A guardianship may be established when a person loses the capacity to make decisions because of mental disability. While the goal of guardianship is to protect, people under guardianship can lose many important right, including the right to vote, the right to drive, the right to decide where they will live and the right to decide how their money will be used. It is estimated that 250,000 to 500,000 adults are under guardianship in the United States.
After a guardianship is established, the court, because of shortages in staffing and resources is often unable to follow up to make sure that the ward-the person under guardianship-is receiving adequate care. The guardian may be required to report periodically to the court on the status of the ward's property. However, the court may wish to go a step further to ensure the well-being of persons under guardianships by providing for monitoring by trained volunteers who conduct personal visits with wards, guardians and caregivers.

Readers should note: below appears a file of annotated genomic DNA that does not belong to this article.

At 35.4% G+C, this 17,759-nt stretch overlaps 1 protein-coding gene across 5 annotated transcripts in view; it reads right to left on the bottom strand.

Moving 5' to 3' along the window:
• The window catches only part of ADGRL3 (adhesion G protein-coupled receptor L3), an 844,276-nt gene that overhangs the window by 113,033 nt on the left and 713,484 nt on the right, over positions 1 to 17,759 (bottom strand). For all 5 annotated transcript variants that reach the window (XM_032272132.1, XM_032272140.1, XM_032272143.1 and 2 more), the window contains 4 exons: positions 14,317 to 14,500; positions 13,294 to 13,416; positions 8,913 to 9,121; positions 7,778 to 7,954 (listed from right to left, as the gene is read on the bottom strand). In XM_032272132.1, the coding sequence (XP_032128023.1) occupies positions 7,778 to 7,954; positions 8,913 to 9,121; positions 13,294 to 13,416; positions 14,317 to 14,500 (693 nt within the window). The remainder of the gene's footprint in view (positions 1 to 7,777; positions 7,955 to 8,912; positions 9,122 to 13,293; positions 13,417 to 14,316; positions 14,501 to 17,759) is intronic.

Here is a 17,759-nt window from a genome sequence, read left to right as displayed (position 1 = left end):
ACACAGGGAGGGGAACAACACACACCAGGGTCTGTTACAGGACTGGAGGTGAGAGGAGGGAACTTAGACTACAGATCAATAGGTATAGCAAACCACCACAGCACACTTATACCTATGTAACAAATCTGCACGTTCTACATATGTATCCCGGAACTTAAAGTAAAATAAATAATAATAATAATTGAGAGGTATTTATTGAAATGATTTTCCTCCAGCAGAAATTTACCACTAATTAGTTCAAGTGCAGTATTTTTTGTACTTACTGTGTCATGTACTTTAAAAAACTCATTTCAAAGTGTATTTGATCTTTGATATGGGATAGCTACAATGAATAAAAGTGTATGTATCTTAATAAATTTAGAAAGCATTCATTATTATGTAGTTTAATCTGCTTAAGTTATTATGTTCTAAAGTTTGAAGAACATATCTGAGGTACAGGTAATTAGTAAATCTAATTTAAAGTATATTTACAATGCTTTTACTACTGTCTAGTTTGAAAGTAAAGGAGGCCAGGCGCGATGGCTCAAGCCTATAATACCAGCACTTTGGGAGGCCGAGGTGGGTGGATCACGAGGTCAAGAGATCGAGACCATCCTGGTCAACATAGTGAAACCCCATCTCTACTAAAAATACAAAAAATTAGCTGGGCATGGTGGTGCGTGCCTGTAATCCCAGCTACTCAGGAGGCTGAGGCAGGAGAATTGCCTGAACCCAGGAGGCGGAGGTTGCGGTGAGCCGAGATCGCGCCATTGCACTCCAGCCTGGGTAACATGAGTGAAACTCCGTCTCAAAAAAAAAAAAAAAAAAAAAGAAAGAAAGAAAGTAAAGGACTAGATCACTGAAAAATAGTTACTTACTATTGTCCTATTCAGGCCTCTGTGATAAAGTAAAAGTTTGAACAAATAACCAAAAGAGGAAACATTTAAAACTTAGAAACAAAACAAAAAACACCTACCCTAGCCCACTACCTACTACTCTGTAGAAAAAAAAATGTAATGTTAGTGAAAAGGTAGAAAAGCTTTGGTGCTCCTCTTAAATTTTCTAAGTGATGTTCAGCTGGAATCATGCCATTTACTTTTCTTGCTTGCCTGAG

The AARP has worked collaboratively with the Bergen County Surrogate's Court to recruit and train volunteers to serve as the court's "eyes and ears" in the community. These programs are now run under the oversight of the local Surrogates in their role as deputy clerk of the Superior Court, Chancery Division, Probate Part working in tandem with the local probate judge.